As part of this educational program it became apparent that "live material" was invaluable as illustration. It was decided that the statistician of the St. Louis Police Department would begin a systematized gathering of reports to provide material respecting the offender, the victim, the time, the circumstances, and geographical peculiarities. An analysis was made of all available material and this proved invaluable in the strategic handling of the police work necessary to protect the adults and children of the City of St. Louis. As part of the educational program the work described above was supplemented by a period of instruction aimed at integration of this material into police procedures.
In summary the Police Department of the City of St. Louis has experimentally approached this topic to explore whether it might be integrated into the habits and experience of the police officers of that force. It has been a timely and valuable experiment in that it has given the community a sense of security and has acquainted the department with the material required for a closer application of prevention and enforcement to the real needs of the community.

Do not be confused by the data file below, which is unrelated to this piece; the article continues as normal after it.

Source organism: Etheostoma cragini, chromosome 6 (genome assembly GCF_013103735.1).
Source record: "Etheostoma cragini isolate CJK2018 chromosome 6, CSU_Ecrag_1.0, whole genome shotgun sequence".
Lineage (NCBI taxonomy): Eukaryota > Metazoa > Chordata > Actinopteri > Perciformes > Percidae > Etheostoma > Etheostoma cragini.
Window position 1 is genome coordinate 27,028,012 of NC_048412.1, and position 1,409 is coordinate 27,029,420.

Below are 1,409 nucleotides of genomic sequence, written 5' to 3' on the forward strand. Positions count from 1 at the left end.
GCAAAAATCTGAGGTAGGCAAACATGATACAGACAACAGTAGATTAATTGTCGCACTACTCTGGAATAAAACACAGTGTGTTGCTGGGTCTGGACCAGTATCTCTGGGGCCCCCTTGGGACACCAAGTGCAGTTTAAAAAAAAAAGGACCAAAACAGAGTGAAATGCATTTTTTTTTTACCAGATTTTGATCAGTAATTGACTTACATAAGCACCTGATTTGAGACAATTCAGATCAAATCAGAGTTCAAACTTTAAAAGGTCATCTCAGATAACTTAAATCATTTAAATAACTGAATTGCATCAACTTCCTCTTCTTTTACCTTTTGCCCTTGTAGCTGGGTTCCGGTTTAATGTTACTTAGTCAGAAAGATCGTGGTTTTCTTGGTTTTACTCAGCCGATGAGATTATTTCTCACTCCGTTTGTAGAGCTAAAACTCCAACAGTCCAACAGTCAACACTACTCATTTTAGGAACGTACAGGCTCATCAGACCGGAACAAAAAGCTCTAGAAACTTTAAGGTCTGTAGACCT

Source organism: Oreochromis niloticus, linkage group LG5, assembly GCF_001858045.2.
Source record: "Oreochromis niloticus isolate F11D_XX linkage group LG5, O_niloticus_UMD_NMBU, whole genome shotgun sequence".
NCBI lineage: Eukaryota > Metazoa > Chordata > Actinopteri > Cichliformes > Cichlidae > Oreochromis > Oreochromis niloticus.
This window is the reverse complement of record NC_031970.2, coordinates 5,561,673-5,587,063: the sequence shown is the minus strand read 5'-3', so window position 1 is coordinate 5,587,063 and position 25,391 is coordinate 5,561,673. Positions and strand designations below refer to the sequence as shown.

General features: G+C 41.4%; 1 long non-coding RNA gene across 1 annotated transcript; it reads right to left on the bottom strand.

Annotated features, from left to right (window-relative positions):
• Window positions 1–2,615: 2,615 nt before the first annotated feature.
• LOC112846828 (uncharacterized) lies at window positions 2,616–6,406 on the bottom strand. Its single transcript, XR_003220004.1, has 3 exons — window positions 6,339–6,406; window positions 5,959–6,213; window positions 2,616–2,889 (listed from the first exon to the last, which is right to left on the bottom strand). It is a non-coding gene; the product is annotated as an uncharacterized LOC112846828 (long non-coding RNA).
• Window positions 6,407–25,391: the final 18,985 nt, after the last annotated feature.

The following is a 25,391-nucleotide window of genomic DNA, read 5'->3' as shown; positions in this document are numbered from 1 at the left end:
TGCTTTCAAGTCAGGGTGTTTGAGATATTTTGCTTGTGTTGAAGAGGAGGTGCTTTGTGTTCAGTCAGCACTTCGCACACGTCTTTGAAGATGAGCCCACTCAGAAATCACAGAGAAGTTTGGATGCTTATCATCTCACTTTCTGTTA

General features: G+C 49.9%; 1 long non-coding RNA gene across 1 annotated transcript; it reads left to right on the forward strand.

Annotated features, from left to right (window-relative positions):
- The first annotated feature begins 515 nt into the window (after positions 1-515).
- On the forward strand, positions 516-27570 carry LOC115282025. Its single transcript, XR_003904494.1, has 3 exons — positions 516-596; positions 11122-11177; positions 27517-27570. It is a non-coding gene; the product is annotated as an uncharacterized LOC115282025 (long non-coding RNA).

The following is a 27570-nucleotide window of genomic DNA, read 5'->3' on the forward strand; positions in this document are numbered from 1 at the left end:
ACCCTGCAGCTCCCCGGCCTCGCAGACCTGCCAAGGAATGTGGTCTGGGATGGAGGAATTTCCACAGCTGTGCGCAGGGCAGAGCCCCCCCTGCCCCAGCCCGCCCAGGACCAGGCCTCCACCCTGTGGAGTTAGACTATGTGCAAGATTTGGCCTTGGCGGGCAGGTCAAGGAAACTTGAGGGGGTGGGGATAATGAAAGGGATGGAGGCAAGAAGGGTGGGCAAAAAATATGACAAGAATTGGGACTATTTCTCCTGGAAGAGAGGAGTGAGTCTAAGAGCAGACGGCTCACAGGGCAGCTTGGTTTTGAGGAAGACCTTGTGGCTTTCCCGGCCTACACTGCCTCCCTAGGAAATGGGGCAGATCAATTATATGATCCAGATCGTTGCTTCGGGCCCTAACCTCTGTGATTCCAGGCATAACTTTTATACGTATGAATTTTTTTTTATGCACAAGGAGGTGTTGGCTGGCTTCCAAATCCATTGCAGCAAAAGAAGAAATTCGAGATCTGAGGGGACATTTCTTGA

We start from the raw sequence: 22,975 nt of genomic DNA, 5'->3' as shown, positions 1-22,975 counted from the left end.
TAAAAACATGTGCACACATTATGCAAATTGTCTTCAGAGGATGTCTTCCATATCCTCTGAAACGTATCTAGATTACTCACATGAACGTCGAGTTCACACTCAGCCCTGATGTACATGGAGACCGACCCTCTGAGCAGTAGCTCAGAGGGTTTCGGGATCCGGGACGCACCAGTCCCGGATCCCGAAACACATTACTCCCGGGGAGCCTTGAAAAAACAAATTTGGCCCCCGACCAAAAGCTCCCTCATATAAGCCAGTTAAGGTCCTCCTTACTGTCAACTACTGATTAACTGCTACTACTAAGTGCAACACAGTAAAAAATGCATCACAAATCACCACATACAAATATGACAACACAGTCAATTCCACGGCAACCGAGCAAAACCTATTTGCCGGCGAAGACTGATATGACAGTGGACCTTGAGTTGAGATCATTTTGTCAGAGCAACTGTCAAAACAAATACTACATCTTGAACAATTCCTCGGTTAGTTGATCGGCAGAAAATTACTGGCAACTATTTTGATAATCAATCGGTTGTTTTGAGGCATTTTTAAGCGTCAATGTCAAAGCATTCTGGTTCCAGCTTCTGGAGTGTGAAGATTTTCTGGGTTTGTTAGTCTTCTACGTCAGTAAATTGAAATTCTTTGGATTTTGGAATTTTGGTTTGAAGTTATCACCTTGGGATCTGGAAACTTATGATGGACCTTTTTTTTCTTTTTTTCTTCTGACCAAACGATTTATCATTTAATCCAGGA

As part of the research a questionnaire was sent to other police departments throughout the country, and it appears there is little in the way of statistics at hand respecting the experience of a metropolitan police force with the subject of sex molestation.
As a continuation of this study it is expected that refresher material of a live nature will be provided for subsequent training periods of the Academy. The organization of the experience in a presentable fashion for distribution is contemplated.
Source: Val B. Satterfield, "The Education of a Metropolitan Police Department Respecting Sex Molestation," Journal of Criminal Law, Criminology, and Police Science, 42:403 (May-June 1951).
By Gary R. Kremer and Linda Rea Gibbens